Young riders coming up today, and even current riders, need to understand that they are no longer being paid to race. This is a major change in mindset, what they are paid to do is work as a marketing tool for their sponsors and patrons. For most of the history of athletics and motorsports, one of two things had to happen for you to compete, you either were either wealthy, or, you had to have a wealthy patron. Patron, another term for sponsor, is something that disappeared, for the most part, post-World War II on a personal level. Post World War II sponsorship came from corporations rather than people though that really didn't become visible until the 1960s with the Lotus Formula One team.

In today's world, corporations aren't racing for anything more than exposure. And that exposure is not so much about what happens on the racetrack, it's what happens with that sponsorship at the track and off the track. In fact, most sponsors don't care a whole lot about what happens on the track as long as their brand is visible, it's about what you're doing with your visibility and your hospitality on a race weekend. Then, it's also about, promotion pre-race and post race. On top of that it's doing appearances for the corporation when and where they choose.

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Why Motorcycle Racing Fans Should Oppose The Stop Online Piracy Act

Go to Wikipedia today (Wednesday, January 18th) to search for information, and you will be met with a dark page bearing a stark warning: "Imagine a World Without Free Knowledge". The reason for Wikipedia's blackout is simple: they, along with other major internet companies such as Google, WordPress, Reddit, Tucows, Boing Boing and sites such Twitpic all oppose the legislation currently going through the US Congress to prevent so-called content piracy. Two bills are currently under consideration, the Stop Online Piracy Act (SOPA) and the Protect Intellectual Property Act (PIPA), both of which are aimed at preventing the illegal theft of content owned by the US film, music and software industry.

That is a noble aim: the people who work hard to create the movies, TV series, music and computer games that we all love deserve to be paid for their work. They invest large amounts of money to produce content, and they do not deserve to have their product stolen and redistributed by gangs of organized criminals who make money off of the games, movies and music made by the content owners, without contributing anything to those content owners. 

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Happy New Year To Our Readers!

MotoMatters.com wishes all of our readers a Happy New Year and all the best for a happy, healthy and successful 2012. We're grateful for all of the support our readers have given us throughout 2011, which has allowed us to continue to grow our audience and expand our coverage. We are especially grateful to the readers who have supported us financially, either by becoming subscribers or buying a calendar or t-shirt, and to the advertisers who have supported us throughout the year.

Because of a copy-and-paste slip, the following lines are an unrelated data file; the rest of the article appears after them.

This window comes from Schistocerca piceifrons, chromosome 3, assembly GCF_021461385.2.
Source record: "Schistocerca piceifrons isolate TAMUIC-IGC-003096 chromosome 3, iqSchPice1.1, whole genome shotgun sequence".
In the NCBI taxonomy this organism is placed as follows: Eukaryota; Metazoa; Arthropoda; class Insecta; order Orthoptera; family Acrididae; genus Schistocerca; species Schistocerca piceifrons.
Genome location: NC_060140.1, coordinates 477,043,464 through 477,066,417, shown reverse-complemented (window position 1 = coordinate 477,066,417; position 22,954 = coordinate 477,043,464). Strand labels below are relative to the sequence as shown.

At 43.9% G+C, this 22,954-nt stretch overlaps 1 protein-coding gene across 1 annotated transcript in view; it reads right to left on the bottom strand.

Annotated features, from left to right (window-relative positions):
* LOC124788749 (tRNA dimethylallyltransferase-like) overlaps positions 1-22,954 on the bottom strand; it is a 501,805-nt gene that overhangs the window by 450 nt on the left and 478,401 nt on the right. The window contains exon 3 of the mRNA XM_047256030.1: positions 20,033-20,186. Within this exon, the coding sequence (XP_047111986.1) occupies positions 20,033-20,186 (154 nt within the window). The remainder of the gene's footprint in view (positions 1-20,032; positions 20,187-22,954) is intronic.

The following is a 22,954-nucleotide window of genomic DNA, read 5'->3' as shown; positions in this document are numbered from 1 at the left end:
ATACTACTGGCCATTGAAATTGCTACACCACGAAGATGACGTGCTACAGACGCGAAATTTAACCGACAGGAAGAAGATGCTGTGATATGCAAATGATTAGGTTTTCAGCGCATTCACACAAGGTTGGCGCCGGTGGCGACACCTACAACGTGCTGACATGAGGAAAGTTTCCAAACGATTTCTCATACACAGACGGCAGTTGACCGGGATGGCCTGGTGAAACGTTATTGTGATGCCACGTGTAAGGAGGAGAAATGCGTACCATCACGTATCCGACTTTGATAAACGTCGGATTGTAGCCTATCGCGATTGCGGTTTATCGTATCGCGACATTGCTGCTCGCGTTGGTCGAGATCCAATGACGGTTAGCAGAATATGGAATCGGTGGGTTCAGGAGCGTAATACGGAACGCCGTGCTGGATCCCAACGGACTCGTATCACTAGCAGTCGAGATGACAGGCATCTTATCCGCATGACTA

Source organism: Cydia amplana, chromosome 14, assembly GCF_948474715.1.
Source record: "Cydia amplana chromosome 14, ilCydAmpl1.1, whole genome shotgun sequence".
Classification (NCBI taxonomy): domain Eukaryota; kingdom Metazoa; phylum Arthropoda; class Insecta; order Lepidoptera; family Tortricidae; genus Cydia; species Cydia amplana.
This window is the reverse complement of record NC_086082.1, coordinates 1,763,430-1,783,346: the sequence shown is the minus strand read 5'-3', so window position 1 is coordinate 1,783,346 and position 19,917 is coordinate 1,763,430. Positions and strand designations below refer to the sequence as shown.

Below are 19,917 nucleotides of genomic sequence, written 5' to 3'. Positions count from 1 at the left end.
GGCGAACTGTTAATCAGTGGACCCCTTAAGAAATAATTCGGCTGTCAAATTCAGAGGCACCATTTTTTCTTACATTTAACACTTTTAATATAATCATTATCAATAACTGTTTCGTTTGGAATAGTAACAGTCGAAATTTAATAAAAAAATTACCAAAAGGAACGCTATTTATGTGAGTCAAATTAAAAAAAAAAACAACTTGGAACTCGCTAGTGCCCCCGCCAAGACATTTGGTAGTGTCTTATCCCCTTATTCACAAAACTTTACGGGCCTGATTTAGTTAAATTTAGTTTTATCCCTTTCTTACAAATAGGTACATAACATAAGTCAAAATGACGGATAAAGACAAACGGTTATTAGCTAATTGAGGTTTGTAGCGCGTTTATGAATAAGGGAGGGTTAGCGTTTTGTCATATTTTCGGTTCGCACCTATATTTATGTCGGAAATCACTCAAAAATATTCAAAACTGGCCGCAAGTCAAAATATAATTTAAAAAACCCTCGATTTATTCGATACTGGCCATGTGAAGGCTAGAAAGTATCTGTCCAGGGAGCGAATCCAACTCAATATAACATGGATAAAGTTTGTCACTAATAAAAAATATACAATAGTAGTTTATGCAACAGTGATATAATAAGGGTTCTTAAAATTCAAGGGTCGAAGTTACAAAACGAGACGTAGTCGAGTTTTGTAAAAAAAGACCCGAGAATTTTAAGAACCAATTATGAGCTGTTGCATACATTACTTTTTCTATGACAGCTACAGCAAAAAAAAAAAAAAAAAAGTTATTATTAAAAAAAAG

A special word of thanks also to our contributors: MotoMatters.com staff photographer Scott Jones, and contributing photographers Michel Hulshof, Jules Cisek and Ben Davies

With major changes coming in both MotoGP and World Superbikes, we believe 2012 will be one of the most interesting and exciting years in recent motorcycle racing history, and we will be making a few changes to the site and hopefully adding resources to cover the world of international motorcycle racing in even more depth than we did in 2011. Here's to the New Year!

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The Fog Of War: Just How Do Rossi's And Stoner's Jerez Test Times Compare?

Testing the 2012 MotoGP bikes, when the series ups its capacity limit to 1000cc once again, has raised more questions than it has answered for the media and fans trying to follow the series. The first public test at Brno saw some promising results, with the Hondas and Yamahas fairly evenly matched, and the 1000cc bikes between 0.5 to 1 second faster than the 800s. But Brno has been the only public test, the others all being held behind closed doors - though journalists were present at the Misano test, that one being declared a private test only at the last minute when Honda and Ducati pulled out, leaving the track to Yamaha.

The times from the private tests have been much harder to track down, and though rumors have emerged from all sorts of sources, both verification or official confirmation have been absent. Journalists have been left to cast out their nets among their sources and try to make sense of the numbers being returned. It basically boils down to sifting through the times, and hazarding a guess as to which might be reliable and which are completely off base. 

The biggest source of controversy - probably because these are the most significant numbers for the 2012 season - have been the times from Honda's 1000cc test with Casey Stoner back in May of this year at Jerez, and Ducati's recent test of the brand new aluminium twin spar chassis which Valentino Rossi put through its paces at Jerez just over a week ago. Initial reports suggested that Rossi had been running 1'39s, closely matching Stoner's pace. But that assumes that Stoner was also running 1'39s at Jerez during the test, and paddock rumor has it that Stoner was running a good deal faster than that during his test earlier in May. Two seconds, was the figure most commonly quoted, and rumored to be accurate.